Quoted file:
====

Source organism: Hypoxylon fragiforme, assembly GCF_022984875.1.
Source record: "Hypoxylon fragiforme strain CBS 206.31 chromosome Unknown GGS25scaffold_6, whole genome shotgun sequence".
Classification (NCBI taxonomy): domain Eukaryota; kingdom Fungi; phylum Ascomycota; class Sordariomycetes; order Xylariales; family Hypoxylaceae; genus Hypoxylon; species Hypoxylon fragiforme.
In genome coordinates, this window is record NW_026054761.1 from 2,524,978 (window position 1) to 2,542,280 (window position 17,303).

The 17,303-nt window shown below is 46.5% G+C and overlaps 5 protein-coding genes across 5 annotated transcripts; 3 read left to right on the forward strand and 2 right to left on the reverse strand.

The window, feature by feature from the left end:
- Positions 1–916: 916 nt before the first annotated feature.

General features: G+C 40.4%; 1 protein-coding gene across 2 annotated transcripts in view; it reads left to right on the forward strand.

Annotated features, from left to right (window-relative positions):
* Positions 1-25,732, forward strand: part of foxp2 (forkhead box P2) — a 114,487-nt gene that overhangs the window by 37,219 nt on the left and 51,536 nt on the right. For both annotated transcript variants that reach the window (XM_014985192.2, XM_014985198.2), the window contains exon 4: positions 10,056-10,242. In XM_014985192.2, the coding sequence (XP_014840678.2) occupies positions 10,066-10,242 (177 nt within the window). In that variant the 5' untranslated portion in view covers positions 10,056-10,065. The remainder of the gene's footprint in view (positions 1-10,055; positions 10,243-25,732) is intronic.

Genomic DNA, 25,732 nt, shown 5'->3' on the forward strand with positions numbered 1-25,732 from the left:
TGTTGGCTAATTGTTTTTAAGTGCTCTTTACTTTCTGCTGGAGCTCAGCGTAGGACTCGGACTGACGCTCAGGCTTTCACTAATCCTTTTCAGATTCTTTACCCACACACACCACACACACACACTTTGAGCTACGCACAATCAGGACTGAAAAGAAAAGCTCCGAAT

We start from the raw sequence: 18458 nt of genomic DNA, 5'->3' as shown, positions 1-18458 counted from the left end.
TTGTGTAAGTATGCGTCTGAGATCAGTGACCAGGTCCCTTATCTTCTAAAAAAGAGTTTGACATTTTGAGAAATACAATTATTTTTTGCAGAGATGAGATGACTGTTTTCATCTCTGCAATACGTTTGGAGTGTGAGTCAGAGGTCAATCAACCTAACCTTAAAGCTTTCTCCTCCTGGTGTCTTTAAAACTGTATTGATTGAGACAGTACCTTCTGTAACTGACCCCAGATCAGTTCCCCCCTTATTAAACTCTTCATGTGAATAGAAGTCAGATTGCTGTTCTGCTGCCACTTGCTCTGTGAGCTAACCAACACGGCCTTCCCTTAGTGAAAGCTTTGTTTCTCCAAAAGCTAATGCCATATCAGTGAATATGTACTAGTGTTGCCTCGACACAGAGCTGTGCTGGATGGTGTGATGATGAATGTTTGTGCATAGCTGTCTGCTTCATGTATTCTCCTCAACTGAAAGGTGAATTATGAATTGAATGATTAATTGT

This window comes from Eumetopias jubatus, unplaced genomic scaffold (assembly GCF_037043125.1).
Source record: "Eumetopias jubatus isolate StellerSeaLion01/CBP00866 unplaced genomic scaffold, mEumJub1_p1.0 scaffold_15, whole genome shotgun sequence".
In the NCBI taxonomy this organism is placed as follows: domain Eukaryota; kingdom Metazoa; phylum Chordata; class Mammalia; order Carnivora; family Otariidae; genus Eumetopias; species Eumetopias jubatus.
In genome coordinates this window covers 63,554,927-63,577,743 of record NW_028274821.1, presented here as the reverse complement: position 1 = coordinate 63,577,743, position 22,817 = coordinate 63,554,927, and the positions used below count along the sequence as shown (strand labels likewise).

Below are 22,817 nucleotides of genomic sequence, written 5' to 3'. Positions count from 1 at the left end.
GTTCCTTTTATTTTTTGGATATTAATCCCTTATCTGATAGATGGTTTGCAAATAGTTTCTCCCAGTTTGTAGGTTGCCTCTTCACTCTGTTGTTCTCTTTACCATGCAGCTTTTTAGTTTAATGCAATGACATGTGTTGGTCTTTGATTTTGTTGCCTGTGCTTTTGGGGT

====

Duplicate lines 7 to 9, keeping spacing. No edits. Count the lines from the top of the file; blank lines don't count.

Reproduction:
- Positions 1–916: 916 nt before the first annotated feature.

General features: G+C 40.4%; 1 protein-coding gene across 2 annotated transcripts in view; it reads left to right on the forward strand.

Annotated features, from left to right (window-relative positions):